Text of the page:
Warning: talking about rape again.
Now Jolie has confirmed that the scene deliberately echoes the too-familiar beats of the date-rape narrative. “We were very conscious, the writer [Linda Woolverton] and I, that it was a metaphor for rape,” Jolie said during an interview with BBC Woman’s Hour.
There’s another quote right after this one in the article that’s worth emphasizing, I think.
Jolie had spoken forcefully at the Global Summit to End Sexual Violence in Conflict, on Tuesday, demanding an end to rape as a tool of war. “It is a myth that rape is an inevitable part of conflict,” she said at the Summit. “There is nothing inevitable about it.”
I think the way the movie staged the scene is very in line with what Jolie said there. It’s very clear that Stephen’s decision to cut off Maleficent’s wings is a very, very deliberate one. He went out to meet her already prepared to do something terrible. He made a conscious decision to drug her. He made a conscious decision, when he couldn’t bring himself to kill her, to still do something that hurt her in a very fundamental way. Stephen chooses to do this because he wants power, and the crown. It in no way something that was destined to happen from the beginning of their relationship, or even because he threw in his lot with the humans.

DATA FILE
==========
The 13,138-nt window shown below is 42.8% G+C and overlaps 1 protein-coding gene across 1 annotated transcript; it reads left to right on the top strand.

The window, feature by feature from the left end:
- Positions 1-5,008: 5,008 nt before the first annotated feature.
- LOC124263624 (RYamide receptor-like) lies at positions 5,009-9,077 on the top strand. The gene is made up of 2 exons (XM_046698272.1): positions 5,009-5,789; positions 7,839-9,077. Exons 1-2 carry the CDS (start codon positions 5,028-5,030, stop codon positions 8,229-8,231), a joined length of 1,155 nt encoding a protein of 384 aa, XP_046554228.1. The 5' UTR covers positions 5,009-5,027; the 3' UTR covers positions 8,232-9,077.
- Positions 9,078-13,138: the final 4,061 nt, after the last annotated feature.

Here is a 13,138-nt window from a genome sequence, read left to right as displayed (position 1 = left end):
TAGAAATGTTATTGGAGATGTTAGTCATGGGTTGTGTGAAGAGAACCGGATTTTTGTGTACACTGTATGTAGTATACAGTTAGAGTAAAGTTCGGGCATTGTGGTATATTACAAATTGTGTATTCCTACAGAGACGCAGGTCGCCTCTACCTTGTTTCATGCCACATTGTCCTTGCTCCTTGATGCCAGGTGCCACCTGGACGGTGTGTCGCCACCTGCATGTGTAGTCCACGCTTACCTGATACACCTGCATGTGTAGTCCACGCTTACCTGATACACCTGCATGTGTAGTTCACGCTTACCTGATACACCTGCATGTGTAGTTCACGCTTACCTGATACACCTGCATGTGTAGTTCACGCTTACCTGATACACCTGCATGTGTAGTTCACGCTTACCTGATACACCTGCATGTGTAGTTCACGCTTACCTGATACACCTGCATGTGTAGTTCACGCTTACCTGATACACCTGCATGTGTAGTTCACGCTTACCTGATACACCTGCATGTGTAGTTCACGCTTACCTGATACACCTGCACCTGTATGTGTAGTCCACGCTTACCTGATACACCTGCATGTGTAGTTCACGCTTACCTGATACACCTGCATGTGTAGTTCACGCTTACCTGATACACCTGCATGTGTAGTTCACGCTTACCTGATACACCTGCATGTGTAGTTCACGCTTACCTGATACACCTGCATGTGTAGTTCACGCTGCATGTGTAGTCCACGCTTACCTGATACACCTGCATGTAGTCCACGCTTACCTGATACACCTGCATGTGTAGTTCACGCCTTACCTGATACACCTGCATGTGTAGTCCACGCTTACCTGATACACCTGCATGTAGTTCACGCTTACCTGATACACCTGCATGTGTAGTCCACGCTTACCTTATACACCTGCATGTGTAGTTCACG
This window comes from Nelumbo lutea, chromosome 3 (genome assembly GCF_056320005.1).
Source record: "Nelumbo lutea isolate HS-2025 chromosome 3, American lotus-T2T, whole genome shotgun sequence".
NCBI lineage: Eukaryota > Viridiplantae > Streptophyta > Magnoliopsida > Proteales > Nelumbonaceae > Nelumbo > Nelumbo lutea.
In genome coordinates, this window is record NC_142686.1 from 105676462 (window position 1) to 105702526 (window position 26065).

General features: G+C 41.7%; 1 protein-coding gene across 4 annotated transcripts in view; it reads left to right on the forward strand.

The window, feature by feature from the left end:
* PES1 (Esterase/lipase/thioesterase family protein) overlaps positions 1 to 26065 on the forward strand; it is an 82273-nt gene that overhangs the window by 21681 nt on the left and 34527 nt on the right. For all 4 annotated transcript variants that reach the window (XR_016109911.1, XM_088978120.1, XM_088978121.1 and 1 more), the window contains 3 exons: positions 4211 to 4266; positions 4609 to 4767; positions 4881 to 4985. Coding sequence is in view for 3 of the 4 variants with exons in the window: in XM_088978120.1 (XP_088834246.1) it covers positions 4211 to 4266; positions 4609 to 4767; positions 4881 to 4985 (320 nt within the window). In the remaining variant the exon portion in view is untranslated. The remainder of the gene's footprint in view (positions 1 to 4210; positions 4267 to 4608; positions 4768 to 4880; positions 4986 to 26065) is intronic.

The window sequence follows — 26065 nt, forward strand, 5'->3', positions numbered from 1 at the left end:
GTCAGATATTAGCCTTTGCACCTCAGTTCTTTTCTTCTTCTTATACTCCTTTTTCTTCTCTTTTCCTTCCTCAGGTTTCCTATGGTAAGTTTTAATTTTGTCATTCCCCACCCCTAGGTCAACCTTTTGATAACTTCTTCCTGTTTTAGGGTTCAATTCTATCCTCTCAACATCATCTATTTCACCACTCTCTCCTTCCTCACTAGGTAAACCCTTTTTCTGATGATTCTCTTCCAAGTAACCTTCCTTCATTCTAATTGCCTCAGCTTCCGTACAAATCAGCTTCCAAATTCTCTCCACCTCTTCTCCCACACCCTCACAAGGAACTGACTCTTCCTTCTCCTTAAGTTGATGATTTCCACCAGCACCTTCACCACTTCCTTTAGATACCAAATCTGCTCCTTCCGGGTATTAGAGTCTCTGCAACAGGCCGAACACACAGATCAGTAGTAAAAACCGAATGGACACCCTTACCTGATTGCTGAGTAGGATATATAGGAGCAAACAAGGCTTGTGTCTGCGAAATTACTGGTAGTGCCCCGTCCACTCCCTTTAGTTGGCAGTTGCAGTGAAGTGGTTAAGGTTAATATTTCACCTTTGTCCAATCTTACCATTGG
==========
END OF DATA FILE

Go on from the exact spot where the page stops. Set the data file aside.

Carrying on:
And it’s sad that it feels very unusual for a movie to depict rape as something that isn’t just about the “heat of the moment” but rather a choice on the part of the attacker (either pre-meditated or a snap decision) to hurt someone. We’re still getting fed the bullshit rape fantasy where it somehow turns consensual partway through more often than I care to think about.
I have to take extreme exception to one thing the article says, as a throw-away:
Maleficent may have muddled messages—the fact that Maleficent’s entire motivation as a villain is rejection by a man is not a great feminist message—
Are you fucking serious? Did we not watch the same movie? Did you just forget the part where the entire previous paragraph of the article is about how Stephen cutting off Maleficent’s wings is a fucking rape scene? Now, if we want to gripe about her entire motivation for villainy being about what a man has done to her, okay then. That’s definitely a legitimate complaint. But raped by a man and rejected by a man are not even on the same plane of existence.